Strange the things that come to you through your kids. A week ago my daughter, Ruby, came home with an eighth-grade social studies assignment on the civil rights movement of the 1960s. 

"You know," I told her, "your grandparents were involved with civil rights when I was a kid. Maybe you should talk to them. When I was your age, in the '60s, I remember my parents going to marches and taking part in protests."

Ruby contacted my father, hoping that maybe he could share a great, I-once-met-Martin-Luther-King moment or something. Instead, he sent an email account of traveling with some colleagues from Illinois to Mississippi in 1966, shortly after the Voting Rights Act was passed in Congress. Their delegation, along with other groups, went South to help register black voters.

He remembered the tension in the air that week in the town of McComb -- the road-block checkpoints, the squad cars escorting them from the airport with lights flashing, the trucks with gun racks that circled the house they stayed in, where they slept on the floor in sleeping bags.

He told her about going door to door in black neighborhoods, asking residents to register and offering to help them through the process. I pictured my dad, younger than I am now, walking up to a door and trying to talk to whoever peeked out. What stands out in his memory is the palpable terror in the people he met. The people in this deep-southern town were scared to be seen even talking to whites because that contact might have dangerous consequences. Black residents were caught fast in a time of hatred and violence that didn't stop simply because Congress had passed a law to give them the vote. While he acted with the best of intentions, my father feared that he might have brought more danger and misery to people held in the grip of a racist society.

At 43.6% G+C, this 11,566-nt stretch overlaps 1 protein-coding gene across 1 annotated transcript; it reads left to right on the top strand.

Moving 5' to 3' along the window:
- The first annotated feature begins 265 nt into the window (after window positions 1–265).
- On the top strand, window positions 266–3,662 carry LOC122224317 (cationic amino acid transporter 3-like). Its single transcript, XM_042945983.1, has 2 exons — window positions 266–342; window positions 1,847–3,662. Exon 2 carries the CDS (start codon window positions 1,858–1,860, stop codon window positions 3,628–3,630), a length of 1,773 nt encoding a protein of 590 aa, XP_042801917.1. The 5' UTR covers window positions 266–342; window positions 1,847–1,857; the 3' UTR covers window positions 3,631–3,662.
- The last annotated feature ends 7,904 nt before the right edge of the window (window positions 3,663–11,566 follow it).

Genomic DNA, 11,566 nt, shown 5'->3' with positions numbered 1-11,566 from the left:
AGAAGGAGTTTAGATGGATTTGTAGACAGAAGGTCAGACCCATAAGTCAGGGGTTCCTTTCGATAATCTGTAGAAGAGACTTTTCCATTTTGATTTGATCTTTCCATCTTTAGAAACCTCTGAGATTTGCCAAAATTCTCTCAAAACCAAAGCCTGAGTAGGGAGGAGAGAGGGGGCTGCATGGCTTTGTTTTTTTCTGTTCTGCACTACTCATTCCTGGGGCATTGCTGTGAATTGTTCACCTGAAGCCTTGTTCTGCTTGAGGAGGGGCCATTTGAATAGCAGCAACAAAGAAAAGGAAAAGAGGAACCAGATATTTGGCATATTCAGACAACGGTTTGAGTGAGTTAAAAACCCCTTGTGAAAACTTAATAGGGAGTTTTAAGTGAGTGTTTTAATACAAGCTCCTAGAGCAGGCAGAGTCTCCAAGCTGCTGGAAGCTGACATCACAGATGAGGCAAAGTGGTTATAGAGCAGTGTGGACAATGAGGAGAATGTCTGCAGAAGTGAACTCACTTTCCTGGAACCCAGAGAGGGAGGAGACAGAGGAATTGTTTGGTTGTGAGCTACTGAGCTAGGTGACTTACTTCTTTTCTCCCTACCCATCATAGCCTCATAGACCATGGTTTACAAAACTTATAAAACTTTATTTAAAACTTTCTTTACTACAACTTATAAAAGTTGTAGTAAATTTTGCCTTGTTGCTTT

He wrote that because of the news coverage that came out about the trip, he became estranged from several friends and family members. For whatever reason, they thought traveling to the South to help black people vote was wrong. But his involvement convinced him of the importance of showing up for the causes you believe in, and it helped shape the course of his life.

For my daughter, the history in textbooks suddenly came alive. The images of attack dogs and fire hoses and tear gas and masses of people standing up for their rights now have her grandfather somewhere in the frame. She imagined the 80-something man she plays saxophone/clarinet duets with on vacations on the frontlines of a culture war. She imagined him standing in the pulsing light of police cars, or sleeping restlessly on the floor in a strange house, or meeting the black residents of a tense Southern town who didn't know how to react to a white stranger knocking on their door with the hope of a new day on his face.

Ruby showed her teacher the email. She cried when she read  it. She asked Ruby if she could perhaps bring her grandfather in to the class next time he visits so students can ask him questions. 

Ruby's experience made me wonder if our kids' social studies classes might be better served by meeting people of my father's generation, or people with different backgrounds, and simply hearing their stories of war, of immigration, of the Depression or the Dust Bowl. These are stories of hardship and exhilaration, triumph and disappointment, cultural glory and ignominy, greatness and meanness. They make up the human grist of history.

It made me think about my parents, the passions that drove them, and still drive them. For in the span of my father's adult life, our nation has gone from rampant, naked, legally sanctioned racism against black people, to the possibility that the first black man in our history might be elected president. We've moved from a time when black people were oppressed in every conceivable way to a time when their votes might help swing a presidential election. 

I like to think that some of the people who answered the door to my father's knock in McComb, Miss., back in 1966, will be proudly handing in their ballots in the broad light of day in the fall of 2008. 

Alan Kesselheim is a contributor to Writers on the Range, a service of High Country News (hcn.org). He writes in Bozeman, Montana.